- Make sure you deal with a reputable builder who has been around for many years and has a good track record. Ask if they can offer a guaranteed construction timeframe. Make sure you understand what inclusions you get in your house to make sure that you don’t end up with an unfinished project.
- It is advisable to have your building contract and plans checked by a solicitor or conveyancer before you sign. Your builder will need to provide a fully signed building contract, specifications and plans to enable an unconditional finance approval. The builder may want to see finance pre-approval prior to preparing these documents.
- Liaise with your broker or lender for finance for the construction phase. Your broker or lender can also assist with your application for the First Home Owners Grant. Construction finance may be added to the land loan or could be a separate loan, but both will need to be with the same lender.
- Once finance is approved the builder will submit your building plans to council for approval. Once approval is granted this is supplied to the bank by your broker with copies of the Builders insurances. This needs to be provided to enable release of funds for construction.
- Prior to the commencement of construction your builder will call you in for what is called a ‘Pre Start’ meeting. This is where designs and choices of fixtures and fittings are finalised.
- Once construction commences the builder sends you an invoice for each stage of the project as it is completed. It is advisable to monitor the construction process closely and you may wish to engage a building inspector to ensure that the property is completed to required standards. You pay interest only on the loan during the construction phase, and only on the amount of the loan that has been advanced to date.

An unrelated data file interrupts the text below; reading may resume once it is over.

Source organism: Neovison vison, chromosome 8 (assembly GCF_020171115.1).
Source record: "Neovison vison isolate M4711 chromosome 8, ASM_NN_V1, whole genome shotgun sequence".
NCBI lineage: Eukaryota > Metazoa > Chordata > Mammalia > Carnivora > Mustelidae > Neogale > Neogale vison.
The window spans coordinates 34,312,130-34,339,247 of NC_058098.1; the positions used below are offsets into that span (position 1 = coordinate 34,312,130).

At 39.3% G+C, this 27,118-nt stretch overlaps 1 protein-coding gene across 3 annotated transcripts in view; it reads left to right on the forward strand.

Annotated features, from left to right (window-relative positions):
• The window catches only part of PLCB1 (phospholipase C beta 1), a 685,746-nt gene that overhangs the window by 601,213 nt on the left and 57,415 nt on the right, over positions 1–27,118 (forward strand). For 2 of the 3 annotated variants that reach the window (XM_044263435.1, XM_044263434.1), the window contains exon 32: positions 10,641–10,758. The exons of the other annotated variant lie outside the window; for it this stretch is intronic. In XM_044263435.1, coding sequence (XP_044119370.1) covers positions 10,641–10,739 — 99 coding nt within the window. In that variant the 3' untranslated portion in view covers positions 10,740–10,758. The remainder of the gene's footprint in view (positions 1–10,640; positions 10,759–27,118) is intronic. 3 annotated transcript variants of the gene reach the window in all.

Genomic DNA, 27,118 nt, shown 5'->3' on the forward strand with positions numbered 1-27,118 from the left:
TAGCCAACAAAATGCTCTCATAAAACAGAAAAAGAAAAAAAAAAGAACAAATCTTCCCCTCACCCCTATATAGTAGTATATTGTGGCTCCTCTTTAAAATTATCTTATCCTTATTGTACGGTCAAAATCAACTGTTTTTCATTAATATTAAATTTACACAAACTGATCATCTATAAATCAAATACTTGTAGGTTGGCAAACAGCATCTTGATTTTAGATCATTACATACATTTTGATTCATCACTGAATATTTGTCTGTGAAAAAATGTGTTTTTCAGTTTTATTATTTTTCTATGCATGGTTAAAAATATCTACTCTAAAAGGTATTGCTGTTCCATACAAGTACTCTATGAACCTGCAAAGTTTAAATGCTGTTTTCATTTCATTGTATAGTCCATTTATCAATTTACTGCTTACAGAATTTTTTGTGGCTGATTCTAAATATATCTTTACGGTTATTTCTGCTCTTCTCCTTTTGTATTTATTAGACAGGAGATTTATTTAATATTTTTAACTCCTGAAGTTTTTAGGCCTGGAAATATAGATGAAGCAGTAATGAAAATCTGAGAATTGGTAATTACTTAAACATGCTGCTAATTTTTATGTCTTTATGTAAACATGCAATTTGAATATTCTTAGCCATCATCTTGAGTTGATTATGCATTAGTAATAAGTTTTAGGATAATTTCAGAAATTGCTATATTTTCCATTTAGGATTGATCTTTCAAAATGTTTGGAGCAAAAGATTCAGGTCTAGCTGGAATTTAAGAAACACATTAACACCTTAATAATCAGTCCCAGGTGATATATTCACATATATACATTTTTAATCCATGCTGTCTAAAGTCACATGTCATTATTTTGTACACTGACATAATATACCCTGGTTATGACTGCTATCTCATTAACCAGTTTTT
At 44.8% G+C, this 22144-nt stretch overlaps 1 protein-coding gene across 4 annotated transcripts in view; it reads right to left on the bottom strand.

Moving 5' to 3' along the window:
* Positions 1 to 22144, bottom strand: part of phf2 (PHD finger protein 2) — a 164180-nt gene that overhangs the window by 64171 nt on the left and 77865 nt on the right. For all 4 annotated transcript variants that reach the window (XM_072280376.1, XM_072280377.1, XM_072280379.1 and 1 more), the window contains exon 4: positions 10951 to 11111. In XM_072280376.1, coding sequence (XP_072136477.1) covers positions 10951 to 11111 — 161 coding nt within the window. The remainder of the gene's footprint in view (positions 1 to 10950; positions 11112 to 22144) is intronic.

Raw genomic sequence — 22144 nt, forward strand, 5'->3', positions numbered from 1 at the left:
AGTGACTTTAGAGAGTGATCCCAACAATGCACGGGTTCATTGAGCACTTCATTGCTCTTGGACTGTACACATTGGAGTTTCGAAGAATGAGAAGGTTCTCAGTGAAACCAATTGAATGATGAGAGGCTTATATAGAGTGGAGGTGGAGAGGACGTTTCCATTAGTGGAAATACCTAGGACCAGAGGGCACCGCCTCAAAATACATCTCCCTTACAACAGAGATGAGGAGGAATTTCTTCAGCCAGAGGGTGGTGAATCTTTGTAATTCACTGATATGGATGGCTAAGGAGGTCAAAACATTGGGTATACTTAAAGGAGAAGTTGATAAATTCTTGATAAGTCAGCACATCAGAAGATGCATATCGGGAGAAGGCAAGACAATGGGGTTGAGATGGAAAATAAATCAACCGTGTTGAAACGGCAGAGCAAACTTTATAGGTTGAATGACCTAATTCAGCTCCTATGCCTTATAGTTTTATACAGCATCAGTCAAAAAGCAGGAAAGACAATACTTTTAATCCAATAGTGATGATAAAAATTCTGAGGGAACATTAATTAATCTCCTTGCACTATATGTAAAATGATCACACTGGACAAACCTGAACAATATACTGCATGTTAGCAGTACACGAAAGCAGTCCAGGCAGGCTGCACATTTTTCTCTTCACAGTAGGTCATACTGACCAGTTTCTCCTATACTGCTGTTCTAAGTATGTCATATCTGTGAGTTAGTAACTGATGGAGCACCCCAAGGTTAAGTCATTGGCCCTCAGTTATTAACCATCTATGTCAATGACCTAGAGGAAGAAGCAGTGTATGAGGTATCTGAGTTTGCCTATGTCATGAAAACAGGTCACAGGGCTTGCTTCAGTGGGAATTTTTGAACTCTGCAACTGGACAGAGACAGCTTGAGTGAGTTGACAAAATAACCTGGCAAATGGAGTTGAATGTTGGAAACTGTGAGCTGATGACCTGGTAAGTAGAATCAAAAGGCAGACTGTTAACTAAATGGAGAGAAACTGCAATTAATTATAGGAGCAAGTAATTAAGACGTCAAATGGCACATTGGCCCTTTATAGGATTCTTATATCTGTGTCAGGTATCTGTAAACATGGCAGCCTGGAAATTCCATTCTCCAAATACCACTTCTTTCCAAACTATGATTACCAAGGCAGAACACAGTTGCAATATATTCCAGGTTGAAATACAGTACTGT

- Once the property is completed and the final payments made to the builder you can move in! You will normally start paying principle plus interest on your loan shortly afterwards, depending on the terms of your loan.
Some tips from people who have built before:
Think about your lifestyle and your living space. You get to choose your design, so have your house work for you.
Know your measurements! If you have a cherished piece of furniture you want it to fit in the new house.
Plan ahead. You may not be able to afford the swim spa, loft or fancy downlights now, but if you have the upgraded wiring, or the correct foundations in place you can add these at a much cheaper cost later.
Add all your modifications at the beginning such as moving walls, adding on things like garages, extra patio space etc. Then Pre Start cost adjustments will not be as much and you won’t have a huge amount to add on.
Note from Roni – This is especially important as finance is based on the contract prior to pre-start and you may end up with a shortfall between your contract and your loan.
Consider the location of your bedroom. We have families around us and dogs all making noise. Our bedroom is behind the garage and in the middle so noise from back and front is buffeted.
Car parking – I see some families build a house with 4 cars, a trailer and a caravan only to have a double garage and not much room at the front. This causes lots of issues and some fines from certain councils if you park on the verge.
So there you have it! Do feel free to reach out and contact me if you have any questions or if there is anything I can help with.
All the best,
You have just read a sample chapter from my guide “Buying a house in Australia”
Topics in the series include:
- Residency and Home Ownership
- Residency and Finance
- Count your personal costs
- Count your property costs
- Improve your chances of getting a loan
- Types of finance and accounts
- Finding your property
- Buying your property
- Loan application process
- More about buying “off the plan”
- Adding value through renovations
- More about building
- More about auctions
- Alternative ways to find property
- How to repay your home loan early